The latest spate of Fed speakers did little to squelch market concerns that interest rates would be held at elevated levels for the foreseeable future. Indeed, market sentiment of late is that the long-awaited cuts will be pushed back even further than thought a few weeks ago. Stubborn inflation amid a still muscular – though modestly slowing – economy continues to be the key hurdle blocking the initial move. Recent economic reports, including this week's batch of data, provided no reason for traders to change their view. A common theme underscoring the Fed's persistence in keeping rates steady is that they have yet to materially tame the drivers of inflation. Consumers are still spending, the job market continues to chug along and even residential construction, historically the most rate-sensitive sector of the economy, is booming. While price increases are slowing, punctuated by Friday's mildly encouraging report on the PCE deflator for April, they are doing so far too gradually for the Fed's comfort. What's more, the public still frets more over the high level of prices relative to three years ago than the slower monthly inflation rate over the past year.

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May 28, 2024

The “good news is bad news” narrative roiled the financial markets this week. It’s no secret that traders are looking for signs that the economy is cooling off, taking the heat off inflation and providing the Fed with the necessary incentive to start cutting interest rates. While the ingredients for this scenario fell into place late last year, they have appeared on and off over the first four months of this year, launching a roller coaster ride for stocks and bonds. This week was no exception. To be sure, the odds are still in favor of a Fed rate cut before the end of the year. But incoming data and signals from the Fed indicate that those odds are becoming slimmer by the week.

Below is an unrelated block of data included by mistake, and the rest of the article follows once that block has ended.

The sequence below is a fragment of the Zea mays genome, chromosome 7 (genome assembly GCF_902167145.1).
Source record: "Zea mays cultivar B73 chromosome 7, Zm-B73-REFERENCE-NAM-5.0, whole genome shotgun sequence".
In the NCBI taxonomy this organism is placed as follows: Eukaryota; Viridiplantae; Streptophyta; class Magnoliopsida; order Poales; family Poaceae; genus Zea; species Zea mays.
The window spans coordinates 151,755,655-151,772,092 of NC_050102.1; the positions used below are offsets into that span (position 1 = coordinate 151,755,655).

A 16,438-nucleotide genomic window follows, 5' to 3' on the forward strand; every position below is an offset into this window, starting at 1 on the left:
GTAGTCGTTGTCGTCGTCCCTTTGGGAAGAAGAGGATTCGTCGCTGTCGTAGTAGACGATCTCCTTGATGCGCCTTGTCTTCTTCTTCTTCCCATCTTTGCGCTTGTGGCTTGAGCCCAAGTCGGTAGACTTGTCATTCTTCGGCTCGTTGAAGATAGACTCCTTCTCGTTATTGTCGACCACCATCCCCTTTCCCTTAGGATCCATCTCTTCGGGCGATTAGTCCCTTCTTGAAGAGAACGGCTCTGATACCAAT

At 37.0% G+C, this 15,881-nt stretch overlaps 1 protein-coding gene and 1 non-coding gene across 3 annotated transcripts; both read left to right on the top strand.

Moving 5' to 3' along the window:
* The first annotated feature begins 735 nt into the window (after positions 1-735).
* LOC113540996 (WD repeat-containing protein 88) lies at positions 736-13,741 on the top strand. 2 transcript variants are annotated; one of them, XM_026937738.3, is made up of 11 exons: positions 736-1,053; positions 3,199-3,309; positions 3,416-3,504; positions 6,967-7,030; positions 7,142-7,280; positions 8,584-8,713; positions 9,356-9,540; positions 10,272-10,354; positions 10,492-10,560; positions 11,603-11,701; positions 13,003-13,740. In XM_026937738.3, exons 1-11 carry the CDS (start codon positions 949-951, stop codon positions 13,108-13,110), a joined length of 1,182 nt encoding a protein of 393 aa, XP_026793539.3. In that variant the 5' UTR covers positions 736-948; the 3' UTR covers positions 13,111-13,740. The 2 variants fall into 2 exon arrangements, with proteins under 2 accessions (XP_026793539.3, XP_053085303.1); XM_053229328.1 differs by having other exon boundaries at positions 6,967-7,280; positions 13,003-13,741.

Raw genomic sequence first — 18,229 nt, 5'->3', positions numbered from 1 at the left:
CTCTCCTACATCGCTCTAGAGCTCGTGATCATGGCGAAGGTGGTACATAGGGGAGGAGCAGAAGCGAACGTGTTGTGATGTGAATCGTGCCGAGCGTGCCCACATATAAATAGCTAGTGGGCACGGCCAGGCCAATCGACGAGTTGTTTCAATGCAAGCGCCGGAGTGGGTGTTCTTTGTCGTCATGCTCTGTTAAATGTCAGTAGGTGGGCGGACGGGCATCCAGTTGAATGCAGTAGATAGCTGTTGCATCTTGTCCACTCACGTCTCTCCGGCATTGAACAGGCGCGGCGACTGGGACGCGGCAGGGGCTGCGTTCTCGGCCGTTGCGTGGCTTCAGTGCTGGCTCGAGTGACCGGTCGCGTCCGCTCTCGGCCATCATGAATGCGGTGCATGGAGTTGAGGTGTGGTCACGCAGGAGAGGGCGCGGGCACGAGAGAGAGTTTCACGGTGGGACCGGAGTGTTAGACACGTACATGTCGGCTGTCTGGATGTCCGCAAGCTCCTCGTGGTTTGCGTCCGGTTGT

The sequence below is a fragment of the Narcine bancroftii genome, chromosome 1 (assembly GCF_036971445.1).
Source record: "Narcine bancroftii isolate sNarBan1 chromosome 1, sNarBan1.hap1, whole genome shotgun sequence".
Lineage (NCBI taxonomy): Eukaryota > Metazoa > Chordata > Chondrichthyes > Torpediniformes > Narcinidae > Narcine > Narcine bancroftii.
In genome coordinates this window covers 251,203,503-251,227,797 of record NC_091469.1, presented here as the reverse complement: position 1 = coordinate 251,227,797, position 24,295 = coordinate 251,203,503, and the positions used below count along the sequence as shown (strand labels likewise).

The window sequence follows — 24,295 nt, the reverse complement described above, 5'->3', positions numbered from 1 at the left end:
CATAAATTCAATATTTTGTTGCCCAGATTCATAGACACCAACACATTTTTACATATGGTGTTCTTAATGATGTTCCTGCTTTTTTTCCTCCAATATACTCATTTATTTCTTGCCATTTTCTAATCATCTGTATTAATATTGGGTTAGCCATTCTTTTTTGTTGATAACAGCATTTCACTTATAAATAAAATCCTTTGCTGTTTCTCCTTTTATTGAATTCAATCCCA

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May 20, 2024

Three steps back, one step forward for disinflation. That’s clearly too much of a bumpy ride which, if sustained, would not lead to the Fed’s two percent destination. That said, the case can be made that an array of flukes skewed the hot inflation data over the first three months of the year whereas the tamer reading in April, revealed this week, is more reflective of underlying conditions. Whether or not that’s looking through rose-colored lenses, the Fed is not inclined to take the bait. It will take more than one month of encouraging data to prompt Fed officials to move up the start of its rate-cutting plans. The financial markets, in contrast, are more inclined to see green shoots in the inflation battle; following this week’s encouraging consumer price report, traders now believe the tide has turned and are pricing in a cut sooner rather than later, pulling the initial cut forward to September from November. Still, an observer could get whiplash monitoring the repeated shift in market expectations and trying to anticipate when the rate-cutting campaign would begin.